Saturday, December 6, 2014

My Interview with Shaun Epona of Screen World International

SE: Jon first off I want to thank you for this opportunity to gain insight into the life and methods of a renown working screenwriter.

JR: Thank you Shaun. I'm not too sure how renown I am, nor working in the sense of actually making a living.

SE: We all have to start somewhere, and believe me, you are plenty renown in the circles I move in internationally.

JR: Yes well I guess most people in the US aren't aware of what little work I have that has made a bit of a splash. Around here, if you're not a Hollywood name, you're pretty much nobody.

SE: Jon, around there people still listen to the American media and don't have a clue about the rest of the world. But lets not get into politics. Although I understand there's a lot of, how shall I say it, theory, I guess, on how one should go about becoming a working writer, a success in the business or even on how to go about writing stories, regardless of where you are in your career. 

JR: Or if you even have a career. Yes Shaun, that's is certainly true. There are so many books, classes, blogs, you name it, on how to write, be it stories, novels, or even letters to your kid's teacher excusing him from missing school.

SE: Have you written a lot of those?

JR: Yes of course. And I can tell you, I don't make an outline first. I don't use three act structure. And I don't have the protagonist save a cat.

SE: And yet your kids are excused from missing a day?

JR: Yes. Quit amazing isn't it. Ha. But really Shaun, the same applies to screenwriting or any kind of writing for that matter.

SE: So what then is your approach? You must have some kind of convention, structure or routine, right?

JR: Shaun, I wake up every morning precisely at 4:45 AM, shut off the alarm, without snooze, go back to bed for an hour and then get up. Then I make some coffee, put it in a thermos, make my son breakfast and let it on the stove, since he isn't up yet. I make a peanut butter sandwich. I drive for an hour and a half in the rush hour mania, while munching on the peanut butter sandwich, drinking my coffee, and listening to some successful writer talk about writing. Anyone who follows this routine, I guarantee, will become at least as successful as I have.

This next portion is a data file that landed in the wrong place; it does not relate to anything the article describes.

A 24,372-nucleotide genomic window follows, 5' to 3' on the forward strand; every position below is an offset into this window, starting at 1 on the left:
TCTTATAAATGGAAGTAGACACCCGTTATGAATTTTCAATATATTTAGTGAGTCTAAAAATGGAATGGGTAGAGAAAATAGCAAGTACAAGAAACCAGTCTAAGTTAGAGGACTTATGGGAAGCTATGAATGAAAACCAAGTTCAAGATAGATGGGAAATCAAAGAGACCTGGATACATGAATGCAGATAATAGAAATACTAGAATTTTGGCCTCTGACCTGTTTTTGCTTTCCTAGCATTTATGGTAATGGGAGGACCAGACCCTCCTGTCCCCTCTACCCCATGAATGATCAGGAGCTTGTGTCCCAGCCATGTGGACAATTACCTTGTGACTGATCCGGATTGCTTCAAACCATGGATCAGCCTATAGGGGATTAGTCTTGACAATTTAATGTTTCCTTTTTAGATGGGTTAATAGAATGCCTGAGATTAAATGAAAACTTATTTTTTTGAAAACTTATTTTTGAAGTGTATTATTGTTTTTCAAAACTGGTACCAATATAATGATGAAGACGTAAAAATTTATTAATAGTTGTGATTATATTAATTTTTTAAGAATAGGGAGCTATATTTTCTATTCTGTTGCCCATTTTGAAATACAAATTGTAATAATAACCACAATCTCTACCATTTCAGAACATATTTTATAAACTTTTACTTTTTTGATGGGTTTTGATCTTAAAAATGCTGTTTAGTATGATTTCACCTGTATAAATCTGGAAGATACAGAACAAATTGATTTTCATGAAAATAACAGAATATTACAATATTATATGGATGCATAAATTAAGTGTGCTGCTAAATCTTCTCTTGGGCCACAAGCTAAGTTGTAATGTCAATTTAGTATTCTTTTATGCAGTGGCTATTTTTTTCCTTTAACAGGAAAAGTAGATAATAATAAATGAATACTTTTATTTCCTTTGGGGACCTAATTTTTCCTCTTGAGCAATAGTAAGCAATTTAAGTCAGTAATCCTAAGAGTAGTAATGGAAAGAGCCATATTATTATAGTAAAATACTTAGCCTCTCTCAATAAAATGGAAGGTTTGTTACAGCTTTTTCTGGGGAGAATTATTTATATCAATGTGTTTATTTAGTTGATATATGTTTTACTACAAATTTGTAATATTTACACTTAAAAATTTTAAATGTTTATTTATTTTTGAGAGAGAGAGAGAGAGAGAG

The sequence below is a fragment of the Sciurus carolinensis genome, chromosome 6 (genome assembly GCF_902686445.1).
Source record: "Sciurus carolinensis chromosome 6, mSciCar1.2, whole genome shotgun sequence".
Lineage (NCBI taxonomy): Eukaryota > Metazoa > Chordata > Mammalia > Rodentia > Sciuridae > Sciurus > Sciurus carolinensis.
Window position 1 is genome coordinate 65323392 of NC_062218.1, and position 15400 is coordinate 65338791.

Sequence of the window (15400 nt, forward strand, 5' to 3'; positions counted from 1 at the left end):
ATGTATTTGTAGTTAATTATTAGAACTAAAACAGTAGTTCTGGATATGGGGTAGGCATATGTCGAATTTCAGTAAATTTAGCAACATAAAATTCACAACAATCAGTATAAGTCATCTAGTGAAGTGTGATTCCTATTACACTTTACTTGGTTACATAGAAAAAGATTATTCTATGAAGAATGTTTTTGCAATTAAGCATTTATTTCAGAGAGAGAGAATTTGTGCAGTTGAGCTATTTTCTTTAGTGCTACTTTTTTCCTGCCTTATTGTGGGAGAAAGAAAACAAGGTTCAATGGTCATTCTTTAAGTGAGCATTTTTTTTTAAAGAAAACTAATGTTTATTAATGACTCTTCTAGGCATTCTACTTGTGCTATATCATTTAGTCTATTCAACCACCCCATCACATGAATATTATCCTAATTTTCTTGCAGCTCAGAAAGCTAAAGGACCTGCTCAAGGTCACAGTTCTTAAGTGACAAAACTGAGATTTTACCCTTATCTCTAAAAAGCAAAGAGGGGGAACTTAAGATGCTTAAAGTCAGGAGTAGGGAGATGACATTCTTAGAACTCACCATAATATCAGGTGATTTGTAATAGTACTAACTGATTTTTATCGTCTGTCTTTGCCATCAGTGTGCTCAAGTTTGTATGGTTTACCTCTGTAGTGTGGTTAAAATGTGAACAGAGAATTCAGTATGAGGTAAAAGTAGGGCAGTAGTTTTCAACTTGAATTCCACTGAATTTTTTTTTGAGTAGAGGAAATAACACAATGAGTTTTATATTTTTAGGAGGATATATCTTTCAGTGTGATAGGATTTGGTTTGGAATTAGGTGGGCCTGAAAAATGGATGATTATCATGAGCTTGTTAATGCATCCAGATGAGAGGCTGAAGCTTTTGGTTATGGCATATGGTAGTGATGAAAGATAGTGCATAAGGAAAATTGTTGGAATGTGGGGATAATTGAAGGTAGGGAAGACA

SE: So you work in an office.

JR: Yes I do Shaun, down in white people's country, where everyone has religion, believes in America, and wears a permanent smiley face; and where gas is always ten cents cheaper than anywhere for a hundred miles. Nah, just kidding. I have no clue what other people do with their lives. I don't think they do either.

SE: So you have your own office.

JR: Actually no. I work for a company which shall remain nameless. But here's the interesting thing, while I'm there I rarely actually write anything for more than an hour. Most of my day is observing other people and doing other things on the computer. Now I don't overtly or explicitly observe anyone. It's just that being around others, you can't help to see and hear them. I think this is the very best environment imaginable for a writer. You are constantly in situations or observing situations that deal with things other than writing. Those things are what become the soul of your work. Even if you don't write directly about them, they inspire or give insight into the things you do eventually use.